“I’m shocked... shocked to find that gambling is going on in here!”
—Casablanca’s Captain Renault, as he’s closing down Rick’s Cafe... while being handed his gambling winnings
I saw an abstract of a recent talk by several “experts” who have been very active selling (expensive) improvement initiatives during the last 5–10 years. They do this via lots of training, tools, “sharing best practices,” and exhorting people with, “If they can do it, you can do it.” Meanwhile they are creating a massive subculture of qualicrats.
I was amused when I read the abstract (below):
“Despite best intentions and commitment, why don’t improvement initiatives always yield hoped-for results? It’s much harder to spread successes in one setting to another even if, on the surface at least, the settings seem pretty similar. What can help this adaptation? How can problems and flaws in the design of the work be detected sooner? One underlying theme is the need to integrate a robust learning and evaluation system for every step of the way right from the start. [The presenters] will discuss recent situations in which ‘learning the hard way’ has given rise to much better and clearer-eyed processes for the future.”
More than 15 years ago, A. Blanton Godfrey, the former chairman and CEO of Juran Institute, wrote a column for Quality Digest about the results of an earlier study done by his colleague, John Early, titled, “Why It Takes So Long,” which investigated why several leading organizations’ quality improvement teams took so long to get results—many teams were taking more than a year to complete a project.
Godfrey wrote, “Since then, we have reviewed several other companies and found the delays remarkably similar. The time spent on quality improvement projects breaks down into about one-third useful time and two-thirds wasted time. Management accounts for well over half of the excess time.”
When his colleague did a Pareto diagram of the actual delays due to different causes, they found:
• Nearly six weeks were lost due to team members being unable to dedicate sufficient time to the project.
• Senior executives added another five-and-a-half weeks of delay by failing to confront resistance to changes implied by the solution or even resistance in providing data, analysis time, and access to needed information.
• The lack of preexisting measurement criteria added another five weeks. Many teams were forced to develop the needed measures first and then collect the required data. Often, they then had to “sell” the measurement to the management team.
• On average, teams wasted another four-and-a-half weeks by starting out with a vague, debatable mission. They frequently had to rewrite the mission statement and meet with the senior management team again and again until they had a specific, measurable, acceptable mission.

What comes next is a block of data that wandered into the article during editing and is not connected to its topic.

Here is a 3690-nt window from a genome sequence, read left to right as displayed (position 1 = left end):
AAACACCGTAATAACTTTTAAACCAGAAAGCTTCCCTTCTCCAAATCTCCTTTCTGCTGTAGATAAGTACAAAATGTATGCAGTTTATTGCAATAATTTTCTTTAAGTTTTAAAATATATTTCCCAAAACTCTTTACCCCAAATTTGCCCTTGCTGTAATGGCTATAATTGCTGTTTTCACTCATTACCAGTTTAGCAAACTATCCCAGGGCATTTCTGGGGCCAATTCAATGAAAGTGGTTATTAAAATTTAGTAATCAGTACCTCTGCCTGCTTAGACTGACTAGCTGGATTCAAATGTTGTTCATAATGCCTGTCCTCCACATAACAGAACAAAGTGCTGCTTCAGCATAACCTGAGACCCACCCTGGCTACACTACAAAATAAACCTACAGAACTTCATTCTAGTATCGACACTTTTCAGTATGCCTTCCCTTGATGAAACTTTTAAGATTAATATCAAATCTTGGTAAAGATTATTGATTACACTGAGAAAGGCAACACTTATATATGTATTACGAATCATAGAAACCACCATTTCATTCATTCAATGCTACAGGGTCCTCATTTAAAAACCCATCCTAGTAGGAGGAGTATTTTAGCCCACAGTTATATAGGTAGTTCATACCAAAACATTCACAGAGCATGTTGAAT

• Many teams wandered off course rather than focusing on vital symptoms, causes, and solutions.
Godfrey’s solution? Blitz teams. Could his article have been written yesterday?
Many of you have learned and maybe even teach the Pareto chart. But how many of you apply the Pareto principle, also known as the 80/20 rule to your potential work? It was a particular favorite of 20th-century quality giant, Joseph Juran.
As my respected colleague, Jay Arthur, notes, “Use the 4-50 rule. In case after case working with various businesses, I have found that less than 4 percent of your business causes more than 50 percent of the waste, rework, cost, and lost profit. So forget the old 80/20 rule. Narrow your focus even further to maximize your gains and minimize your Six Sigma startup costs. Only involve 4 percent of your staff in the initial wave of improvements focused on mission-critical elements of your business.”
Arthur also warns, “Remember the dark side of the 4-50 rule—50 percent of your effort produces only 4 percent of the benefit.”
Brian Joiner similarly warns, “Vague solutions to vague problems yield vague results.”
Research by the Juran Institute concluded that many projects fail for two major reasons:
1. Too much detailed flowcharting—which can also result in a potential Ishikawa “cause and effect diagram from hell”
2. No good baseline estimate of the problem
Regarding No. 1: Why too much flowcharting? Because you need to apply the Pareto principle one step further on a chosen situation: What is the 20 percent of that chosen (i.e., vague) process causing 80 percent of the problem? Then do a detailed flowchart showing exactly how things get done and by whom in that specific area, which also considerably narrows the brainstorming if an Ishikawa cause-and-effect diagram is used as well.
So, back up a bit and start with what Joiner and fellow co-authors of The TEAM Handbook (Oriel Inc., 1988) call a top-down flowchart (aka process map): Break up your situation or process into five to seven subprocesses and document only the specific tasks that occur at each stage—not how they get done. (If complete documentation is important for, say, a certification, the additional detail can be eventually added post-project after the major issue is solved.)